One of the great ways to experience Northumberland is through her food. This most northerly county of England has an extremely proud heritage when it comes to the production of food. Northumberland is also home to some unique and really rather interesting dishes and recipes. Come and experience some great Northumberland Food – like Craster smoked kippers, Northumberland Cheese, Lindisfarne Oysters from Holy Island as well as the Berwick Cockle, which isn’t quite what you think it is. Typical and traditional Northumberland dishes include stotties filled with ham and pease pudding, Singing Hinnies and Pan Haggerty. Read on and find out how one of England’s best-loved teas came to be – and why it was created here in Northumberland, England!
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Traditional Northumberland Food to Try on Your Trip
Trying the traditional and typical food of a region can give you a greater understanding of the area, her history and her people. The food and drink of Northumberland is no exception – with traditional drinks and food that reflects the history, landscape and people of the area.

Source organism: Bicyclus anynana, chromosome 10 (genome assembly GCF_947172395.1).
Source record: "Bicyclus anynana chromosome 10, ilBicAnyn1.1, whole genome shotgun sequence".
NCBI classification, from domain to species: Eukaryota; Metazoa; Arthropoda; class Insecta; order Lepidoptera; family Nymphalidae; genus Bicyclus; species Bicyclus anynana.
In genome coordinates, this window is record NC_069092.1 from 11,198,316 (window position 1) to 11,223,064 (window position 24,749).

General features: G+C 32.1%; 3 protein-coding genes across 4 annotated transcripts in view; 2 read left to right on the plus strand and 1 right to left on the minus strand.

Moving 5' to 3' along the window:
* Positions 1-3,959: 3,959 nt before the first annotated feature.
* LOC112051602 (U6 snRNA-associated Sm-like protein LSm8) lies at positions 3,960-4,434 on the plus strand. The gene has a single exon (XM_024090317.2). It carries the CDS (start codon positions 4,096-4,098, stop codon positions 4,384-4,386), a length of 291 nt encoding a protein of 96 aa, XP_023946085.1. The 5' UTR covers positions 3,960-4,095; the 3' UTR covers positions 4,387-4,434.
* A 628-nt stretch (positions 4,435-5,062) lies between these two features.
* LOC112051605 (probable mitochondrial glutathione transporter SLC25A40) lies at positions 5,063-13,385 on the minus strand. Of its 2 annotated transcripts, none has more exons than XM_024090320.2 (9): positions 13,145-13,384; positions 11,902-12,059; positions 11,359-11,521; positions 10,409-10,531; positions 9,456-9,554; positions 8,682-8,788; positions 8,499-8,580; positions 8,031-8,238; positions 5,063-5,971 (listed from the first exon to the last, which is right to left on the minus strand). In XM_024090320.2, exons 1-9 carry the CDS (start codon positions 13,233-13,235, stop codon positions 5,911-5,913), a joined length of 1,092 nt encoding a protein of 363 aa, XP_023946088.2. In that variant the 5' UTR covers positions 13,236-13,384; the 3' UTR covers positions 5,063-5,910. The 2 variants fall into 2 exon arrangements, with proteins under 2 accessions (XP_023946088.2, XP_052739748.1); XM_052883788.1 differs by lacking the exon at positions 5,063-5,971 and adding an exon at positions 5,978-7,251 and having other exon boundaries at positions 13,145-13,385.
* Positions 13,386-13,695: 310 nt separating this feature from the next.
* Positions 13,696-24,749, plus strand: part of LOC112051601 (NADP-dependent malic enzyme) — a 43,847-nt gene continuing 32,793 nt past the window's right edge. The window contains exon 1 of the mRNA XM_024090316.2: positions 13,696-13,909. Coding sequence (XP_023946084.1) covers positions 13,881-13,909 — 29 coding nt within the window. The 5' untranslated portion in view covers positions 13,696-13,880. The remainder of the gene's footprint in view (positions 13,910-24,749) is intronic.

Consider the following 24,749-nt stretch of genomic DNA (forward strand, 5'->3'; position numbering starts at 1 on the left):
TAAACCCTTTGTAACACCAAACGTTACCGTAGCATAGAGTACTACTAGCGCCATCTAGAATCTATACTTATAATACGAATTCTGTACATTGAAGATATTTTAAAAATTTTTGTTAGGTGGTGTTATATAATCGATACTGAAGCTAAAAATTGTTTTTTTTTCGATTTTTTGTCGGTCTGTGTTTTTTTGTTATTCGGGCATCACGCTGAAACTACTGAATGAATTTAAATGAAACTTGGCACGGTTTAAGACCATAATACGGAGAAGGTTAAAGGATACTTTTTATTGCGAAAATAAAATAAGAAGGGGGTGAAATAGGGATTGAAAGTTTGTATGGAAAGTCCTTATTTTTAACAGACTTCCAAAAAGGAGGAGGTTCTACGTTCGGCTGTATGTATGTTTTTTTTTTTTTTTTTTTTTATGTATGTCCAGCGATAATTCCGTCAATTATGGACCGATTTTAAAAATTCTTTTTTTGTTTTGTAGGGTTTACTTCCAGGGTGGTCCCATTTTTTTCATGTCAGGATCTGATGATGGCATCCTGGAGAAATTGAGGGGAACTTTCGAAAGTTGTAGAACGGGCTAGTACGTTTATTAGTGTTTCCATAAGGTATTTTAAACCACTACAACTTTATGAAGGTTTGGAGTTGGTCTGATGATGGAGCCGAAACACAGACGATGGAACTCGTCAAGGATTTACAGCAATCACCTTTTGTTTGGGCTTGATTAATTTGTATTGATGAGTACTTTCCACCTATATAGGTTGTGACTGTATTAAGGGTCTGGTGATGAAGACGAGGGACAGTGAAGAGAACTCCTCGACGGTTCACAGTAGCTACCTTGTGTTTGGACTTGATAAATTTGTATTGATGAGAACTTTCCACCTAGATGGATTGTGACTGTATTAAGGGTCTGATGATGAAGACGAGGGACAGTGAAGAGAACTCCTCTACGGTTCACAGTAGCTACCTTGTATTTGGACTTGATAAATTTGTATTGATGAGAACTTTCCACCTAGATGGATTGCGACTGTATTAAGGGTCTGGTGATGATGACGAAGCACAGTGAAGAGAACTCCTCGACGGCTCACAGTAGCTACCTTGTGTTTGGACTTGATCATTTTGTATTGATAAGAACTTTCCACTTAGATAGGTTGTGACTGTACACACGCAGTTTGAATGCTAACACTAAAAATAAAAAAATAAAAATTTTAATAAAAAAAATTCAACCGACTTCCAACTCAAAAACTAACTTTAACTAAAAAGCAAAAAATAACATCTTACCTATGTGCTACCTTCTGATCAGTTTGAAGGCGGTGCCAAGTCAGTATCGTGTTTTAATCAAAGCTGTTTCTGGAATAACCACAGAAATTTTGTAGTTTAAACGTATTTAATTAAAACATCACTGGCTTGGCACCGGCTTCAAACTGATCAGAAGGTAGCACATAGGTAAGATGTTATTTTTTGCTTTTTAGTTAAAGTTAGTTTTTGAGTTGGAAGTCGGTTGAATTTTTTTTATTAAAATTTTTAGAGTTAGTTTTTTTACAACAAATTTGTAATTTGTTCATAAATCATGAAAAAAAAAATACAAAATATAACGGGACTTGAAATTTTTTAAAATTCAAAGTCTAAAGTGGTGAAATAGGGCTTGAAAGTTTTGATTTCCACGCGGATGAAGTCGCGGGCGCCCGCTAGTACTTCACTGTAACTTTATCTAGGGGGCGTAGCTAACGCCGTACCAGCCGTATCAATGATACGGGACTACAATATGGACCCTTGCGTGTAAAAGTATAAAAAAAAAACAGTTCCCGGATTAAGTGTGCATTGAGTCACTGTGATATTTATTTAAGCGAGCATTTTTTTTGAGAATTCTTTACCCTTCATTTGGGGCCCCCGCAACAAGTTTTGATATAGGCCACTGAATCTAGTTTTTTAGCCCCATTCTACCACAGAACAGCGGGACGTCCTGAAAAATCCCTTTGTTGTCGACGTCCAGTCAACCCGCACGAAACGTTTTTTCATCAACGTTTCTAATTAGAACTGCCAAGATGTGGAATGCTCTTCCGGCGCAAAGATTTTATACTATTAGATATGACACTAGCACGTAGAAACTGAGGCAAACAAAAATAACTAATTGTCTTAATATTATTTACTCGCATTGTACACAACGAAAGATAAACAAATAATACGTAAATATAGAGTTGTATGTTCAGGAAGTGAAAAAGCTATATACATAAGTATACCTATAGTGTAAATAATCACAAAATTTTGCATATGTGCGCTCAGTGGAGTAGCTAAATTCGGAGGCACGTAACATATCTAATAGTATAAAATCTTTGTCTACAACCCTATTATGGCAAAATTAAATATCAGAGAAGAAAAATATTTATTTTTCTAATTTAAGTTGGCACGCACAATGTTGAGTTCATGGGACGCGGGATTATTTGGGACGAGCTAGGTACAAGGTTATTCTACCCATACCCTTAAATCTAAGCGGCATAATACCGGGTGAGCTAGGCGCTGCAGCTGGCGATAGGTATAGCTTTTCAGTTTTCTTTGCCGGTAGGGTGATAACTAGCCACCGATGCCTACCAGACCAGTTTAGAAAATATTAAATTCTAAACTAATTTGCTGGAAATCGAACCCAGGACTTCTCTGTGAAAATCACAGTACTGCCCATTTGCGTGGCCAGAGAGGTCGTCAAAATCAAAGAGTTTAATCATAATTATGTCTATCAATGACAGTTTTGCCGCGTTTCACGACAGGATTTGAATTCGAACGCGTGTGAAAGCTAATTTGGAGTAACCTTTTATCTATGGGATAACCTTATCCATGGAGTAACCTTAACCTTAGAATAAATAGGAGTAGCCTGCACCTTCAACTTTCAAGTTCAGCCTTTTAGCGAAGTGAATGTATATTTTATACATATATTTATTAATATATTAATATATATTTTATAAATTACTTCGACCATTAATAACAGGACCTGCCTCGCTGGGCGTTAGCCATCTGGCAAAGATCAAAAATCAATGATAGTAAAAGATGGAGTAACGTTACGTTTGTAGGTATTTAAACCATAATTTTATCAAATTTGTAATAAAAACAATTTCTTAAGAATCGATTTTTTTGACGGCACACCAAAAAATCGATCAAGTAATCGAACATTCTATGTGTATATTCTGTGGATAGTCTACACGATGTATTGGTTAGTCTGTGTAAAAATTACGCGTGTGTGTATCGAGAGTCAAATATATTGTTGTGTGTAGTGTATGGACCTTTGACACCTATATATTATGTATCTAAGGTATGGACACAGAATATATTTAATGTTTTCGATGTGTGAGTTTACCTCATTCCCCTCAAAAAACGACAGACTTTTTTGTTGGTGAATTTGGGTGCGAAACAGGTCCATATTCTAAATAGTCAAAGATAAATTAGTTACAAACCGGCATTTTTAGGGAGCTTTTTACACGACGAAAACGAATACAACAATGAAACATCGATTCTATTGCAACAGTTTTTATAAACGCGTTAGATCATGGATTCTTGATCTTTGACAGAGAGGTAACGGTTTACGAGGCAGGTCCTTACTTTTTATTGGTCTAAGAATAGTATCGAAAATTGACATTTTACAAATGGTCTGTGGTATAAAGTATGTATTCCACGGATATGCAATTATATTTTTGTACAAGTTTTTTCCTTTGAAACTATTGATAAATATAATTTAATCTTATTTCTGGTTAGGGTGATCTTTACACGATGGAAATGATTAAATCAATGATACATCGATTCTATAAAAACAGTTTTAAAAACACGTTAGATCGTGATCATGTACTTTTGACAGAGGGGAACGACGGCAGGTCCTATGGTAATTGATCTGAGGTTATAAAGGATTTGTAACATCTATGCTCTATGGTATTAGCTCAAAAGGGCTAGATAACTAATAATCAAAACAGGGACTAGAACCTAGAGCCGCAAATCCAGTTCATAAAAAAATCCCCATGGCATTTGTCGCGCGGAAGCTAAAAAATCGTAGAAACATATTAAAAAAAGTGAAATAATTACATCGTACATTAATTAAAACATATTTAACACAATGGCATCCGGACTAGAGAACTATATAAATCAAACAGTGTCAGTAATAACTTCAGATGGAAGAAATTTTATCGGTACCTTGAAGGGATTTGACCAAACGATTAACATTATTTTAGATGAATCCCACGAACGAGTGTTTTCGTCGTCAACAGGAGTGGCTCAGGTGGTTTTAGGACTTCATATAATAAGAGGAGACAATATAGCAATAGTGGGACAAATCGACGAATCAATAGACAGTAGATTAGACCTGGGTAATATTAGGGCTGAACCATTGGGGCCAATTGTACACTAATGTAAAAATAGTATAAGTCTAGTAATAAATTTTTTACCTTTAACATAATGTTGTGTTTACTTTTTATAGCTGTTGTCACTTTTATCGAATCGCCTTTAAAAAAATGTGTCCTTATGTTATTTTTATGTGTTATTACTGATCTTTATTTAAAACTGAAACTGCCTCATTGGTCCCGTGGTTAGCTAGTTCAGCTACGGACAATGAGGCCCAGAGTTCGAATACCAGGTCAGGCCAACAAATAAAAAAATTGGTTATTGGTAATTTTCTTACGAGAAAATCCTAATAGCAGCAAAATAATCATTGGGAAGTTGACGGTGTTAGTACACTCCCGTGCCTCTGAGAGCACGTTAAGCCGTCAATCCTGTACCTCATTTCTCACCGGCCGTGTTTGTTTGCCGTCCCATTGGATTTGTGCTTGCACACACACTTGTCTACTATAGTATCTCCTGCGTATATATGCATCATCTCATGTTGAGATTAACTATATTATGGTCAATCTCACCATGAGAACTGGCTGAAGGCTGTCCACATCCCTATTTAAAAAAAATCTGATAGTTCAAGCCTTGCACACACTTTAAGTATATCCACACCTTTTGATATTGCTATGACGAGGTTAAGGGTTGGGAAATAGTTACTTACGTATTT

There are a lot of traditional north east England foods, many of which are Northumberland recipes, but what food is Northumberland famous for? and what forms the basis of Northumbrian food?
Come on in and explore what to eat and drink in Northumberland, explore Northumberland delicacies and also how to make some of Northumberland’s most famous dishes yourself at home!
Smoked Kippers from Craster and Seahouses
Fishing for herring in the North Sea was a major industry in the early 1900’s – with more than 20 fishing boats supplying yards in the villages of Craster and Seahouses. At the height of herring popularity, more than 2,000 herring were gutted each day in Craster and the fish was exported throughout Europe and Russia. Today there’s just one smokehouse left in Craster, L. Robson and Sons using traditional smoking methods and secret family recipes.
In Seahouses, you’ll find Swallowfish – still using the original smokehouses in which herrings have been smoked since 1843. Buy at the shop in Seahouses or from their online shop.
Smoked Northumberland kippers are traditionally a Northumberland breakfast favourite – eat with thickly cut buttered brown bread. We love them as part of a picnic sitting on the rocks of the glorious Northumberland coastline. Read more about what to do in Seahouses here.
Eat Lindisfarne Oysters from Northumberland